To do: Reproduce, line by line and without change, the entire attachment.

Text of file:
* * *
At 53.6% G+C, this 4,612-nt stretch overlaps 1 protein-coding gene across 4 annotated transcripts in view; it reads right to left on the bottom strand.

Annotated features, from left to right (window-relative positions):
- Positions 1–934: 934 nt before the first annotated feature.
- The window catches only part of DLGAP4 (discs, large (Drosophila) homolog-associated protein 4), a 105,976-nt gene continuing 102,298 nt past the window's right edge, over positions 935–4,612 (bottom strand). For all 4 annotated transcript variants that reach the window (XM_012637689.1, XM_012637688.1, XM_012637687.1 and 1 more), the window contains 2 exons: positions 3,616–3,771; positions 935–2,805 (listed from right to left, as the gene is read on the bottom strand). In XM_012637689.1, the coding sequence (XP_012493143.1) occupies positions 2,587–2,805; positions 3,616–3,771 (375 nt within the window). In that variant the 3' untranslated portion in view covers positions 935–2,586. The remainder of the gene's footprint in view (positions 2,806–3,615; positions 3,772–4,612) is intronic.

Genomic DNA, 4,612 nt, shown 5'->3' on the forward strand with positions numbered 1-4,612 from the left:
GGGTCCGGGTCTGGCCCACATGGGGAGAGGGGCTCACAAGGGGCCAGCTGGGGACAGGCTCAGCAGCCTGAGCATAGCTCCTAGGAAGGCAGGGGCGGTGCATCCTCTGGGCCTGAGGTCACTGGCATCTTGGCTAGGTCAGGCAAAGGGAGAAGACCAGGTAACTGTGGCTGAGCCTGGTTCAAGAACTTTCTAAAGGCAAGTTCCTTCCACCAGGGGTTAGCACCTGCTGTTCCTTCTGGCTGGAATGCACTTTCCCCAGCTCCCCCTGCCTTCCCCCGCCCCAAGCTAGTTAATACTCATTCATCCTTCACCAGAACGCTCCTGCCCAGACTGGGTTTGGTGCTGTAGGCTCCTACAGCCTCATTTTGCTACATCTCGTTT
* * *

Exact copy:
At 53.6% G+C, this 4,612-nt stretch overlaps 1 protein-coding gene across 4 annotated transcripts in view; it reads right to left on the bottom strand.

Annotated features, from left to right (window-relative positions):
- Positions 1–934: 934 nt before the first annotated feature.
- The window catches only part of DLGAP4 (discs, large (Drosophila) homolog-associated protein 4), a 105,976-nt gene continuing 102,298 nt past the window's right edge, over positions 935–4,612 (bottom strand). For all 4 annotated transcript variants that reach the window (XM_012637689.1, XM_012637688.1, XM_012637687.1 and 1 more), the window contains 2 exons: positions 3,616–3,771; positions 935–2,805 (listed from right to left, as the gene is read on the bottom strand). In XM_012637689.1, the coding sequence (XP_012493143.1) occupies positions 2,587–2,805; positions 3,616–3,771 (375 nt within the window). In that variant the 3' untranslated portion in view covers positions 935–2,586. The remainder of the gene's footprint in view (positions 2,806–3,615; positions 3,772–4,612) is intronic.

Genomic DNA, 4,612 nt, shown 5'->3' on the forward strand with positions numbered 1-4,612 from the left:
GGGTCCGGGTCTGGCCCACATGGGGAGAGGGGCTCACAAGGGGCCAGCTGGGGACAGGCTCAGCAGCCTGAGCATAGCTCCTAGGAAGGCAGGGGCGGTGCATCCTCTGGGCCTGAGGTCACTGGCATCTTGGCTAGGTCAGGCAAAGGGAGAAGACCAGGTAACTGTGGCTGAGCCTGGTTCAAGAACTTTCTAAAGGCAAGTTCCTTCCACCAGGGGTTAGCACCTGCTGTTCCTTCTGGCTGGAATGCACTTTCCCCAGCTCCCCCTGCCTTCCCCCGCCCCAAGCTAGTTAATACTCATTCATCCTTCACCAGAACGCTCCTGCCCAGACTGGGTTTGGTGCTGTAGGCTCCTACAGCCTCATTTTGCTACATCTCGTTT